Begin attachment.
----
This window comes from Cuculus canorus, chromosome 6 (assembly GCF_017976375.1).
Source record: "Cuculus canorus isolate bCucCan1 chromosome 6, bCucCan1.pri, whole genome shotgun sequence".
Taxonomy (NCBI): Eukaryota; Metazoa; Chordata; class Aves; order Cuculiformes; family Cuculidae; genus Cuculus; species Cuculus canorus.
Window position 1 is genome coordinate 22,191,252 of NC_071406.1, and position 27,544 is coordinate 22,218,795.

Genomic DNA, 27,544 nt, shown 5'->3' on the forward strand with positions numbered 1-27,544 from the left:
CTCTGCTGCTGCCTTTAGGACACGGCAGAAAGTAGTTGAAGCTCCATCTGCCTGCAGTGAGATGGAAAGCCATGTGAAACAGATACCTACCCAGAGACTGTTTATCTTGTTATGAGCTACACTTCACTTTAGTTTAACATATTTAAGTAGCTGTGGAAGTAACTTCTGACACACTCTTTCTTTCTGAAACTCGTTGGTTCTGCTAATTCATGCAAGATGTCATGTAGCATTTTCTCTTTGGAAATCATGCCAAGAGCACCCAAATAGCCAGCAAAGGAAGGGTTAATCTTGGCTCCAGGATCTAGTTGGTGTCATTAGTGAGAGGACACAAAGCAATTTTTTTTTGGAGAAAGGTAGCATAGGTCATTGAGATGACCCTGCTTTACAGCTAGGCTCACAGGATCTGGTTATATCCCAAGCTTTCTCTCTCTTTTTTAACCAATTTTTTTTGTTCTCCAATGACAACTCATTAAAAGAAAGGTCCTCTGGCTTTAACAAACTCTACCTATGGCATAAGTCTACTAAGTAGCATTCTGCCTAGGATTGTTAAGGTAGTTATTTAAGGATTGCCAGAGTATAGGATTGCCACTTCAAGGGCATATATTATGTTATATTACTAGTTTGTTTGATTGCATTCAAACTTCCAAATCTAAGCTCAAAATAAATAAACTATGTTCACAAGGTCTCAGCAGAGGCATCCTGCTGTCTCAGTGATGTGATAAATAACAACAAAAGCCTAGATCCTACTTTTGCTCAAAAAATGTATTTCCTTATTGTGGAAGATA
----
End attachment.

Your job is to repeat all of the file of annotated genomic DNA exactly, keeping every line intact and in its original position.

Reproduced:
This window comes from Cuculus canorus, chromosome 6 (assembly GCF_017976375.1).
Source record: "Cuculus canorus isolate bCucCan1 chromosome 6, bCucCan1.pri, whole genome shotgun sequence".
Taxonomy (NCBI): Eukaryota; Metazoa; Chordata; class Aves; order Cuculiformes; family Cuculidae; genus Cuculus; species Cuculus canorus.
Window position 1 is genome coordinate 22,191,252 of NC_071406.1, and position 27,544 is coordinate 22,218,795.

Genomic DNA, 27,544 nt, shown 5'->3' on the forward strand with positions numbered 1-27,544 from the left:
CTCTGCTGCTGCCTTTAGGACACGGCAGAAAGTAGTTGAAGCTCCATCTGCCTGCAGTGAGATGGAAAGCCATGTGAAACAGATACCTACCCAGAGACTGTTTATCTTGTTATGAGCTACACTTCACTTTAGTTTAACATATTTAAGTAGCTGTGGAAGTAACTTCTGACACACTCTTTCTTTCTGAAACTCGTTGGTTCTGCTAATTCATGCAAGATGTCATGTAGCATTTTCTCTTTGGAAATCATGCCAAGAGCACCCAAATAGCCAGCAAAGGAAGGGTTAATCTTGGCTCCAGGATCTAGTTGGTGTCATTAGTGAGAGGACACAAAGCAATTTTTTTTTGGAGAAAGGTAGCATAGGTCATTGAGATGACCCTGCTTTACAGCTAGGCTCACAGGATCTGGTTATATCCCAAGCTTTCTCTCTCTTTTTTAACCAATTTTTTTTGTTCTCCAATGACAACTCATTAAAAGAAAGGTCCTCTGGCTTTAACAAACTCTACCTATGGCATAAGTCTACTAAGTAGCATTCTGCCTAGGATTGTTAAGGTAGTTATTTAAGGATTGCCAGAGTATAGGATTGCCACTTCAAGGGCATATATTATGTTATATTACTAGTTTGTTTGATTGCATTCAAACTTCCAAATCTAAGCTCAAAATAAATAAACTATGTTCACAAGGTCTCAGCAGAGGCATCCTGCTGTCTCAGTGATGTGATAAATAACAACAAAAGCCTAGATCCTACTTTTGCTCAAAAAATGTATTTCCTTATTGTGGAAGATA